Posted On June 22, 2017

Bankruptcy and discharge of tax debt: a brief look at some basics, P.1

In recent posts, we’ve looked at a couple options taxpayers have for resolving unpaid tax debt when they are unable to pay off the debt immediately. While installment plans and Offer in Compromise arrangements can be a good way for taxpayers to resolve tax debt, this debt rarely stands alone.

Very often, those with serious tax debt are also carrying other significant debts as well. When this is the case, it may be worth considering the possibility of filing for bankruptcy protection. Individual debtors most often pursue either Chapter 7 or Chapter 13 bankruptcy, the difference being that the latter puts the debtor on a manageable repayment plan while the former involves liquidation of nonexempt assets in order to pay off creditors.

In both forms of personal bankruptcy, successful completion of the process ordinarily results in discharge of debts. This can include tax debts, though not necessarily. In bankruptcy cases where the court denies discharge for one reason or another—usually because of some sort of wrongdoing on the debtor’s part—tax debt may not be discharged.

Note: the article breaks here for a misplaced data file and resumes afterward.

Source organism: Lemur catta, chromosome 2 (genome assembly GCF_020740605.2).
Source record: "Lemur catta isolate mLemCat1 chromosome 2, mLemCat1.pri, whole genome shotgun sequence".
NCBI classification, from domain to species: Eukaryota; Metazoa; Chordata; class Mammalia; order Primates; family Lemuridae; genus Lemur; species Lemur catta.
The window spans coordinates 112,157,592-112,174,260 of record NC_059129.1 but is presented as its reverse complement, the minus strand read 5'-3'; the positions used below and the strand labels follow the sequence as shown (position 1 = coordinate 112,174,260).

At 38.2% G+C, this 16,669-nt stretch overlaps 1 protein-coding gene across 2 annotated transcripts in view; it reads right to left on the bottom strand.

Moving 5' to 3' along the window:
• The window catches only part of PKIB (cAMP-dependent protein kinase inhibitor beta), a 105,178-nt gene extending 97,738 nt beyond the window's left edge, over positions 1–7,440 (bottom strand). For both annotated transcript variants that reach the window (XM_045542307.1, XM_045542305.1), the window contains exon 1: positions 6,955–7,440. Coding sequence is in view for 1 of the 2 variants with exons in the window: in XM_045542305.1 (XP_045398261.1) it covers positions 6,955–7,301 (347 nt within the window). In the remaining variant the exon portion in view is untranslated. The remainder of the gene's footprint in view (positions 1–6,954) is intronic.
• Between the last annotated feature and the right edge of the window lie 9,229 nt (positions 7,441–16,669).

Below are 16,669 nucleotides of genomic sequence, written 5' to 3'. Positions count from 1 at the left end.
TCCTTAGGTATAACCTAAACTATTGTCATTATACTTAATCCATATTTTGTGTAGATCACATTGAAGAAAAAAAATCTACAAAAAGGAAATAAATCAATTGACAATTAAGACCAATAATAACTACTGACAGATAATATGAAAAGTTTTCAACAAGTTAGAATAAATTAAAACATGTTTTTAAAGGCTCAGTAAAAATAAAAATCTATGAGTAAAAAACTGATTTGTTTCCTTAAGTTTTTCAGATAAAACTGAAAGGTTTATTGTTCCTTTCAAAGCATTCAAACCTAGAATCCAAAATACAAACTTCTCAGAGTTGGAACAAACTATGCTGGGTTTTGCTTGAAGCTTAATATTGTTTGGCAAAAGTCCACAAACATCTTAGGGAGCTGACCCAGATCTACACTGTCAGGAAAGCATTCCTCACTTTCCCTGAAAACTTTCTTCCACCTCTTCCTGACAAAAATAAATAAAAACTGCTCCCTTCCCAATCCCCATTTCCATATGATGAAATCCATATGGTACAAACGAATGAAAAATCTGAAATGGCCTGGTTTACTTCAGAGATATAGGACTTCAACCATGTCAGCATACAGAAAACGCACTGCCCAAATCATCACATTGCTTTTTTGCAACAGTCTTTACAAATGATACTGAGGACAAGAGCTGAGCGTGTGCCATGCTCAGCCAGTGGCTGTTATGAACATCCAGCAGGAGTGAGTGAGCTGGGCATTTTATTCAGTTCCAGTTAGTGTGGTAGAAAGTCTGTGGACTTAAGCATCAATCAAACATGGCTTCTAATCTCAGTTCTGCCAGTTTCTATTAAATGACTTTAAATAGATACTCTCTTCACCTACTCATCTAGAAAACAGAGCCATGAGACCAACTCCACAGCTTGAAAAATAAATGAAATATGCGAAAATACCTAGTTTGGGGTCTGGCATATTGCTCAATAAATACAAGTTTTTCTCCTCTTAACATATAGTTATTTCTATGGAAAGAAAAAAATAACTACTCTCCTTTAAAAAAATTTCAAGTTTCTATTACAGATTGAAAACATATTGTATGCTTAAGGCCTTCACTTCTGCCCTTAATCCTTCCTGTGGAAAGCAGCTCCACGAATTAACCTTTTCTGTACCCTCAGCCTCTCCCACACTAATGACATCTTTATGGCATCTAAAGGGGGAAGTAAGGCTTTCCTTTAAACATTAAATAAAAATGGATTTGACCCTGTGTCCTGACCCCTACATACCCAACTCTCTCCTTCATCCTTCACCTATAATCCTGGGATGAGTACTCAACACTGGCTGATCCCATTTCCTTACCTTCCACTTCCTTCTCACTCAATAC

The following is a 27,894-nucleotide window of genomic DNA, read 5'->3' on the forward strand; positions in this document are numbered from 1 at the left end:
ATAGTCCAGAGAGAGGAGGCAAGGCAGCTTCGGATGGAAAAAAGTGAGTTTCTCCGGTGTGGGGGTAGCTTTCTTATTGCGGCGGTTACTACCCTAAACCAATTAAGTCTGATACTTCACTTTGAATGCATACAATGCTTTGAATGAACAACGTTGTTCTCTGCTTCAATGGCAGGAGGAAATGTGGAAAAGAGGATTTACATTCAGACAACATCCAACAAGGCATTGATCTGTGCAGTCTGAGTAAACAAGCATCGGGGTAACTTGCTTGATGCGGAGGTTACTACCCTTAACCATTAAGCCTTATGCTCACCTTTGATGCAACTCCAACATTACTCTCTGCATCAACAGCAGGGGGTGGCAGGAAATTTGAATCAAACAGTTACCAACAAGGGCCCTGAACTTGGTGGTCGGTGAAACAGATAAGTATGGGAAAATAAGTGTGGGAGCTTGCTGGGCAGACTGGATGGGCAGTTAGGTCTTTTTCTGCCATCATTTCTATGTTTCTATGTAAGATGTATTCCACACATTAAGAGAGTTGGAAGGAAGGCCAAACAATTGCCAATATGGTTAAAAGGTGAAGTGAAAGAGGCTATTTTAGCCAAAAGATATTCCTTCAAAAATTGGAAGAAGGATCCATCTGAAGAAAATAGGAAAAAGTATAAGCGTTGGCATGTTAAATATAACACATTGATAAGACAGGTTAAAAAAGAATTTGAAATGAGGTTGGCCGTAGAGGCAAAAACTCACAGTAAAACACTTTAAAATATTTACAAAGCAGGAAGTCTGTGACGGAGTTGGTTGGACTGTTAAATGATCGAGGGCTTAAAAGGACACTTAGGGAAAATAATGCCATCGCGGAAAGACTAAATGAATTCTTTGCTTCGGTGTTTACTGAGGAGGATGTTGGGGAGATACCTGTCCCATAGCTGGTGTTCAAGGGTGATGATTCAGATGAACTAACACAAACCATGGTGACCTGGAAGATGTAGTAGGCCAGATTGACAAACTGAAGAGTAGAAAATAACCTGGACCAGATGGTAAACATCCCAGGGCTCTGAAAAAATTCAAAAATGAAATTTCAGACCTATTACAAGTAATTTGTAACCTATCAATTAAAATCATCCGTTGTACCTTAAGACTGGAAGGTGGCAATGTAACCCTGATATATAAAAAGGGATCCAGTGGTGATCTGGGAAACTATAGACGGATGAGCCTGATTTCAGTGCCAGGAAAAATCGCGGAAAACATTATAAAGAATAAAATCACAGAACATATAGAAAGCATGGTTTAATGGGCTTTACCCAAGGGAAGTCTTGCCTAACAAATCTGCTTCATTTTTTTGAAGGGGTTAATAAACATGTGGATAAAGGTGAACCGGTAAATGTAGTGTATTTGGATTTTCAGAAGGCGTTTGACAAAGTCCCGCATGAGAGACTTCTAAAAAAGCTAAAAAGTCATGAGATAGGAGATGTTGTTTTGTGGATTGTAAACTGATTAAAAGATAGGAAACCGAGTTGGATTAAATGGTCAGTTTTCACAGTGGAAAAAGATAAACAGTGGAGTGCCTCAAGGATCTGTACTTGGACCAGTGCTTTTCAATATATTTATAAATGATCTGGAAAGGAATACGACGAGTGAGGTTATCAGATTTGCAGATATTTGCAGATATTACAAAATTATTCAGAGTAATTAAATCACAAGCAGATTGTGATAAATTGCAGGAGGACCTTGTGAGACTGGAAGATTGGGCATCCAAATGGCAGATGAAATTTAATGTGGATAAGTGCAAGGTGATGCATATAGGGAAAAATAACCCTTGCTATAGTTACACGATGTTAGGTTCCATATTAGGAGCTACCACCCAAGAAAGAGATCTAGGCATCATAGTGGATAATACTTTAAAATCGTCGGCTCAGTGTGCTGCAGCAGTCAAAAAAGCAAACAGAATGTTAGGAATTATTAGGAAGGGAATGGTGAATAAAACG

When the debtor has done everything correctly and is eligible for general discharge of debts, there are still specific rules governing the type of tax debts may be discharged and the conditions for discharge. Tax debt that may not be discharged in bankruptcy includes:

  • FICA, Medicare and income taxes that were supposed to be withheld from employees for the IRS
  • Excise taxes for which a return was due or which are related to a transaction for which no return was required but which occurred within three years before the bankruptcy filing
  • Tax debt not included on the debtor’s schedules early enough for the IRS to file a timely proof of claim, unless the IRS had actual knowledge of the bankruptcy filing

In upcoming posts, we’ll continue looking at this issue, as well as the discharge of debts associated with late filed tax returns and the important role an experienced attorney can play in handling tax debt relief.